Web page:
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OK so here goes nothing…


My dad is currently being seen by a myriad of specialists. He has a pulmonologist, neurologist, ENT, geriatrics and as of yesterday a G.I. doctor. He’s a multiple stroke victim who has COPD and is still smoking. He’s got major issues with his appetite and hunger but he is still eating, although not as regularly as we’d like. He was just seen by a nutritionist/dietitian. This man is 5‘11“ and over the past year went from 160 pounds to 117 pounds. We cannot seem to target exactly where the weight-loss is coming from. He has been given just about every single blood test there is and he has been scoped by the ENT and had a brain scan for the neurologist. Everything comes back clear. He also has a small amount of fluid in the pleura around his lung that was just drained, sent out and came back and it was negative of any suspicious or cancerous cells. The other thing that we are concerned about. Very concerned about! Is that it could be colon cancer. His dad had colon cancer at age 73 and he is age 71. The thing is that the doctor was very upset that he is just now seeing him. That we waited this long before going to a GI specialist. The thing is we were going to so many specialists that this is the very first time we were ever even referred to them or thought about going to a GI Doctor. I think we just felt like we were covering every base we could and apparently we weren’t. The scary part about all of this is that if we don’t find anything after the colonoscopy or endoscopy where does that leave us? He still wants to know why he’s not gaining weight. Does anyone have any other suggestions or doctors in mind? We are completely baffled as to why he is losing so much weight and so quickly. More weight he loses the harder it makes for him to get up and do anything. And so it’s a catch 22 for sure! Please if anyone has any suggestions or ideas on what we might be missing we would really appreciate it. Time is of the essence. Thank you!!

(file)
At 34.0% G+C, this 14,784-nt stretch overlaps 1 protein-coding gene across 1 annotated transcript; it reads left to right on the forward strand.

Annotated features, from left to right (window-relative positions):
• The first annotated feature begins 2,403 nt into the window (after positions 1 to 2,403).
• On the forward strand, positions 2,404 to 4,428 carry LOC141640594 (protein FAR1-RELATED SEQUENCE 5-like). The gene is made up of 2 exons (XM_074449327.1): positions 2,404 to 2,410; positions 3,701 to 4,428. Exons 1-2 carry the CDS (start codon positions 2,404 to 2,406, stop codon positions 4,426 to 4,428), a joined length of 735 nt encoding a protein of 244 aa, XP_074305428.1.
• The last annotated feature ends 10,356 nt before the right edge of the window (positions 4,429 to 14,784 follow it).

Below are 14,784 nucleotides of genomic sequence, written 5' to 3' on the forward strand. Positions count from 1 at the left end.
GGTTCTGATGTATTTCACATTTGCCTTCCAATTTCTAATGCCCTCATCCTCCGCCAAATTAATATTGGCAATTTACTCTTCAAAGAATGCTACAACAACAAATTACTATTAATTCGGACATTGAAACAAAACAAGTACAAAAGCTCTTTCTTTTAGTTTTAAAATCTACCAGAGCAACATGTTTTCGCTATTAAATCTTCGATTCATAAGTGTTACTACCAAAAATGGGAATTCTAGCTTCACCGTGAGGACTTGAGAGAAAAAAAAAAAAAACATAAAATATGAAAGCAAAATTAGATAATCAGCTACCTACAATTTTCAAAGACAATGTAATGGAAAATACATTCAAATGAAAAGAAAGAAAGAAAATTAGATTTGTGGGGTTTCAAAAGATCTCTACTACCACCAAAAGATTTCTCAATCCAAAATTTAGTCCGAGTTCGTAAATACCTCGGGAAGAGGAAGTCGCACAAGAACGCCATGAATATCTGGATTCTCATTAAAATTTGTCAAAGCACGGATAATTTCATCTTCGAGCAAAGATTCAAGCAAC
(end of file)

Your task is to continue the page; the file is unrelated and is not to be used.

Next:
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They don’t want to do the whole Warfarin/Lovenox thing. This isn’t Coumadin that he’s on, it’s Plavix. Which makes things a bit more difficult because the studies about Plavix when it comes to this aren’t as in depth as something like Coumadin. At the same time he seems to want to go through with it. However, after talking with my best friend who is a nurse that cares for geriatrics she is very concerned that this will be extremely difficult on him. I had no idea how hard the prep was until I talked with her. When she described it to me I was shocked. I had. I idea it liquifies everything. He can’t get up and run to a bathroom like a normal person. We now know we’ll have to at least get a bedside commode, diapers and wipes. His G.I. doctor never described the prep to us as much at all. He basically said, you drink a bunch of stuff at 10 and then again at 2 am. It will clean you out and then you’ll come in for the procedure. I asked for other alternatives like admitting him to a hospital the night before prep and he said they don’t do that for insurance won’t cover it. So I asked him how we’re supposed to handle this and they said, “Do the best you can.” I’m terrified of how that night is going to go. Wondering if we’ll end up having to call an ambulance if my dad were to pass out from exhaustion or something. And then it will be all for nothing. I know this is more like a rant, but if anyone has any ideas please let me know. He doesn’t sound sure of what he would do if they found cancer. I don’t think he even knows. I at least want them to do the endoscopy. A lot of this with hunger is that he gets nauseous and says his stomach hurts. An endoscopy wouldn’t involve any prep. But I understand they want to do the colonoscopy because there is a family history with his dad dying of colon cancer around the same age.